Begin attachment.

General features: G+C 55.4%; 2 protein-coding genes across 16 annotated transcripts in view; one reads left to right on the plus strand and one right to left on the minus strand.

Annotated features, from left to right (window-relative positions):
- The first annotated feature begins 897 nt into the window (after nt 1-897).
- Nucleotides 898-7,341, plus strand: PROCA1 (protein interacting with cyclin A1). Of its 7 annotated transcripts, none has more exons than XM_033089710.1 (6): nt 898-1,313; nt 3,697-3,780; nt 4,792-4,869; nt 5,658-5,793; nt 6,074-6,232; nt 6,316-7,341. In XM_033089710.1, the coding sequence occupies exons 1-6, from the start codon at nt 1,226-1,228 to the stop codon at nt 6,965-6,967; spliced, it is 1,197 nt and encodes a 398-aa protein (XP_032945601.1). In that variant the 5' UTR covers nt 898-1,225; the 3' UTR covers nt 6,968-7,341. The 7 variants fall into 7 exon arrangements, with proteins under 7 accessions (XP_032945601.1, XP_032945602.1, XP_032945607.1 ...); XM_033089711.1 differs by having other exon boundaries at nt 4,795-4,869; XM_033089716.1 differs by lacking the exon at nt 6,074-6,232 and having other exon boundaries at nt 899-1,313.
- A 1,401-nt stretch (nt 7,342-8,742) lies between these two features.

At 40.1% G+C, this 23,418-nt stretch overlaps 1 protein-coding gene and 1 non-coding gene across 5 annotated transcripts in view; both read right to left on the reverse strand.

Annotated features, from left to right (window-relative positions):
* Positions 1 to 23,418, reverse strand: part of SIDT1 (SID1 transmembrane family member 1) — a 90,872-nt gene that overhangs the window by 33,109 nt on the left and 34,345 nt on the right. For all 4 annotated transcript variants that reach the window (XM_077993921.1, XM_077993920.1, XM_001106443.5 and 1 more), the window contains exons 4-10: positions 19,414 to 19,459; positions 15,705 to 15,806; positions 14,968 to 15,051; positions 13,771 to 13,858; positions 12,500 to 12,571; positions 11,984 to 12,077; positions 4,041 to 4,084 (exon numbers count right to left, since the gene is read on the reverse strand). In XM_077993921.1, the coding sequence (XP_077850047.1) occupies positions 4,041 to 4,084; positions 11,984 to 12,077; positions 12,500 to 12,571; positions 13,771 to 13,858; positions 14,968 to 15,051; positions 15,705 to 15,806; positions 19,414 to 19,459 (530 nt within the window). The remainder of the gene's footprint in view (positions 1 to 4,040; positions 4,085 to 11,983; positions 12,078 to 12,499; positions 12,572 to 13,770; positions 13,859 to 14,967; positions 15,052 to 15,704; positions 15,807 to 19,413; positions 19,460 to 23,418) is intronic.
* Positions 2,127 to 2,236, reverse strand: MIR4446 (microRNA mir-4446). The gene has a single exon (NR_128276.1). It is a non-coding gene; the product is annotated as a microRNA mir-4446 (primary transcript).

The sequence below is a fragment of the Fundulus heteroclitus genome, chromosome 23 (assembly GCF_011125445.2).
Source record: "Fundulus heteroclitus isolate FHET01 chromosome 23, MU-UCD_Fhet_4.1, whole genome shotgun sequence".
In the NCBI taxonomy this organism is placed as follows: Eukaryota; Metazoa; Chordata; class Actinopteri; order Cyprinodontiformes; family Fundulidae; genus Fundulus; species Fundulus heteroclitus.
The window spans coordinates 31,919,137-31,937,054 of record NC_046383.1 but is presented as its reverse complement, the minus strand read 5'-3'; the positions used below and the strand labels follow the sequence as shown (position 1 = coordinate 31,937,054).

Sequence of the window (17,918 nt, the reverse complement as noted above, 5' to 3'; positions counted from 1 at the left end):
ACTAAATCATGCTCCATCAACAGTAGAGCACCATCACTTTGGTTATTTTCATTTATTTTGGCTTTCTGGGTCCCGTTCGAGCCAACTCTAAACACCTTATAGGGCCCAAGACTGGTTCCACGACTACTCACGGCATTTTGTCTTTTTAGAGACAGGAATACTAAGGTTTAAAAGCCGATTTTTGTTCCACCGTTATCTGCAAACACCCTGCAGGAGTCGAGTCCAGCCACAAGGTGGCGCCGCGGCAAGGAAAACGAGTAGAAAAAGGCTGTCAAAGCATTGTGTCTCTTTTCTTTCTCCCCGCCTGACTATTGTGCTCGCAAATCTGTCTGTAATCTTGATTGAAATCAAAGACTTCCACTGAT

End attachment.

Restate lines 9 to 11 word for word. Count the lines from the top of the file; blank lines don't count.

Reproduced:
* Positions 2,127 to 2,236, reverse strand: MIR4446 (microRNA mir-4446). The gene has a single exon (NR_128276.1). It is a non-coding gene; the product is annotated as a microRNA mir-4446 (primary transcript).

The sequence below is a fragment of the Fundulus heteroclitus genome, chromosome 23 (assembly GCF_011125445.2).
Source record: "Fundulus heteroclitus isolate FHET01 chromosome 23, MU-UCD_Fhet_4.1, whole genome shotgun sequence".